Hunters take great pride in the efforts they find to help save any numbers of species. In fact, most will identify themselves as conservationists first and hunters second. Hunters travel to parts of the world most of us have never heard of – remote and inhospitable areas that are rarely visited by camera-wielding tourists.
These trips bring innumerable positive benefits to the local communities. Funding from hunters is distributed to local guides, the national wildlife management authority, and anti-poaching patrols. Businesses not directly related to hunting benefit from travel and tourism revenue.
The commonality in this economic model is that all of these groups receive some of their funding from hunters who gladly pay to pursue their legal right. Villagers also benefit in more direct ways, as the meat from a successful hunt is usually donated to the local community — a rare respite from the pervading scourge of hunger in many rural communities.
Locals and hunters likewise benefit from the cultural exchanges that happen sitting around a campfire in the evening, or sharing a meal at a communal table. This is when both sides get to understand each other, understand perspectives, and understand each other’s problems.
More times than not, our problems are insignificant compared to those of some of these rural villagers. The fact that the local grocery store in our town does not carry the organic milk we want to give our kids may irritate us to no end. But these villagers would often simply like to have milk, or other staples, of any kind to give their children on a daily or even weekly basis.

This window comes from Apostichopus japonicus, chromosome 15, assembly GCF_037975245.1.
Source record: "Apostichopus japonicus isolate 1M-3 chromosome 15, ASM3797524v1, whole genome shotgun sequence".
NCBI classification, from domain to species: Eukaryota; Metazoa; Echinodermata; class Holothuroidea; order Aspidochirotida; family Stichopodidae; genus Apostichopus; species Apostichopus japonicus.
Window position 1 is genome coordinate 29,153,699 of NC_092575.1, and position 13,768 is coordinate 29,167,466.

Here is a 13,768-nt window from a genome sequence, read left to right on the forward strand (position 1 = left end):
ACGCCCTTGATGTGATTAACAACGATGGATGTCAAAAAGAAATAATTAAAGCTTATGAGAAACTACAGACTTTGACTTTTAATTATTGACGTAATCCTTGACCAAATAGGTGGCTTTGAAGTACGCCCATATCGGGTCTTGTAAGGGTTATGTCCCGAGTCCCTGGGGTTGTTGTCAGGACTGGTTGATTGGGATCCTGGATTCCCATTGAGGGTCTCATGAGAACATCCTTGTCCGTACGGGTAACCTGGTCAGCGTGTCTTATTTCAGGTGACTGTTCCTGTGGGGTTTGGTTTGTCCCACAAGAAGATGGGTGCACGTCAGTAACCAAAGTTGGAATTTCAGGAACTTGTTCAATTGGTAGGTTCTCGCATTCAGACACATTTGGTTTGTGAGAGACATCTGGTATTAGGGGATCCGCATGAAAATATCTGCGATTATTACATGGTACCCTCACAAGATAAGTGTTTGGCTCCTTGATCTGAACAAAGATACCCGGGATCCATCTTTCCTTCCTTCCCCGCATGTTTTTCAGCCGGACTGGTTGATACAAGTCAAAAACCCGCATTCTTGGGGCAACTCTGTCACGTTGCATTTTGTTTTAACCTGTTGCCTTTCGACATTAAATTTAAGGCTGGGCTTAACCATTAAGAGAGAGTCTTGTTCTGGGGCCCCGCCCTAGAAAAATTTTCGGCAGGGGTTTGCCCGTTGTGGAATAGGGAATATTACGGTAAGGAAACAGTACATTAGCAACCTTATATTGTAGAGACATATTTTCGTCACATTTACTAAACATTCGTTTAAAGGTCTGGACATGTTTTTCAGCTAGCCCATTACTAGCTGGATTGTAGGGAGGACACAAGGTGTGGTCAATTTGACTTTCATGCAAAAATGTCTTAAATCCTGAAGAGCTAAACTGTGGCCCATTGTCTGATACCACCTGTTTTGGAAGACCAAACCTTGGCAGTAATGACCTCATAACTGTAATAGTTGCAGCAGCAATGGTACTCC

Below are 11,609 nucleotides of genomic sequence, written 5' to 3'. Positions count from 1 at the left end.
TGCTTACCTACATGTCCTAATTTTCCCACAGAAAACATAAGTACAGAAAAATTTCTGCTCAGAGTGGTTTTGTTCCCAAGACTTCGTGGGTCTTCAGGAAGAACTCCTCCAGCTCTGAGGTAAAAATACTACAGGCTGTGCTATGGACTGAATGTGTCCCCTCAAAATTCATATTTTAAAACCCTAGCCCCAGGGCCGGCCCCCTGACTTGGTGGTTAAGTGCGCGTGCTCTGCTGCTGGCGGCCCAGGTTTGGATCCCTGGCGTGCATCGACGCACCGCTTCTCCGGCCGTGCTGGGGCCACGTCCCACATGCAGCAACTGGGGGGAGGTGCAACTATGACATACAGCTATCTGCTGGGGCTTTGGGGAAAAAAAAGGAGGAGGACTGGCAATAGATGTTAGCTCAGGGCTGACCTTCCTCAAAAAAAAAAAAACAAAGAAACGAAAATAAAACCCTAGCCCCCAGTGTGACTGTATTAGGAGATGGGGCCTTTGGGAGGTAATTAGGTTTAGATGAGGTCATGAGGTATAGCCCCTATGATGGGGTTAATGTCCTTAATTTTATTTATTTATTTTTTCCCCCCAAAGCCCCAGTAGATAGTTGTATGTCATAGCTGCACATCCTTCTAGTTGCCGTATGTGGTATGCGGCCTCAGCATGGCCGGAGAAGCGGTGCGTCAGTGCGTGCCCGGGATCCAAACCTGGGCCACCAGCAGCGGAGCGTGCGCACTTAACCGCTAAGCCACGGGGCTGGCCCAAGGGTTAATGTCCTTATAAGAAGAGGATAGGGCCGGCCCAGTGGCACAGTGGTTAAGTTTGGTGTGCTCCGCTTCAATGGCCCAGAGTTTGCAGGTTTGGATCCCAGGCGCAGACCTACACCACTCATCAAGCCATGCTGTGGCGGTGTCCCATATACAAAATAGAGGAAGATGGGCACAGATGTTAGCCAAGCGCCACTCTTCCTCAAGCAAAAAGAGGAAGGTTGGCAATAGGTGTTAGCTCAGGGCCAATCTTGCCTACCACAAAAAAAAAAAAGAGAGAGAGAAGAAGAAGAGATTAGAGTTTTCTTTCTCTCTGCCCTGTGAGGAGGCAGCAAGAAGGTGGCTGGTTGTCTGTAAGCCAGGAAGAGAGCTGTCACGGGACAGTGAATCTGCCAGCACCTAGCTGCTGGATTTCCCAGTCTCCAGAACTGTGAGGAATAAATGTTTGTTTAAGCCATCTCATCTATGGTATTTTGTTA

The vitriol against hunting and threats against hunters are misguided and should be embarrassing to those of us fortunate enough to call America home. If you have never hunted, or do not agree with hunting generally, or big game hunting specifically, do not write it off and believe hyperbole over science and facts.
Do not listen to the fanatics who value a single lion’s life over that of a person. Do not vilify someone simply because they hold beliefs that you may not agree with; this is something we have fought for centuries to overcome.
Instead, find a hunter or two — you probably know at least one — and engage them in a thoughtful conversation. Listen to why they hunt and what hunting does for wildlife management and conservation. You may not agree with their opinion, or their argument, but we are a nation founded on the notion that people should not be persecuted because of the beliefs they may hold. Let’s honor that founding principle and have a real conversation based in facts and science – not reflexive hatred.” (End)
Living in South Africa and being intimately involved in several different aspects of the hunting community here, I can attest to the truth evidenced in Mr. Burkhalter’s article. I have been to the very remote areas he is talking about. I have seen the people show up out of nowhere to help skin a large animal. I have seen the smiles on their faces when we give them meat. I have seen the wives who are thankful that we employed their husbands for a week to track or skin for us. I have met the children and seen their happy faces. I have worked with the landowners that raise and protect the wildlife.
There’s nothing wrong with not being able to be a hunter yourself, but I think that everyone, if they are willing to put aside their hatred, can understand how hunting is directly involved with the economics of African countries and how vital it is for the conservation of wildlife and their habitats worldwide.
Are you a hunter?
What are some of the ethics of being a hunter that you value?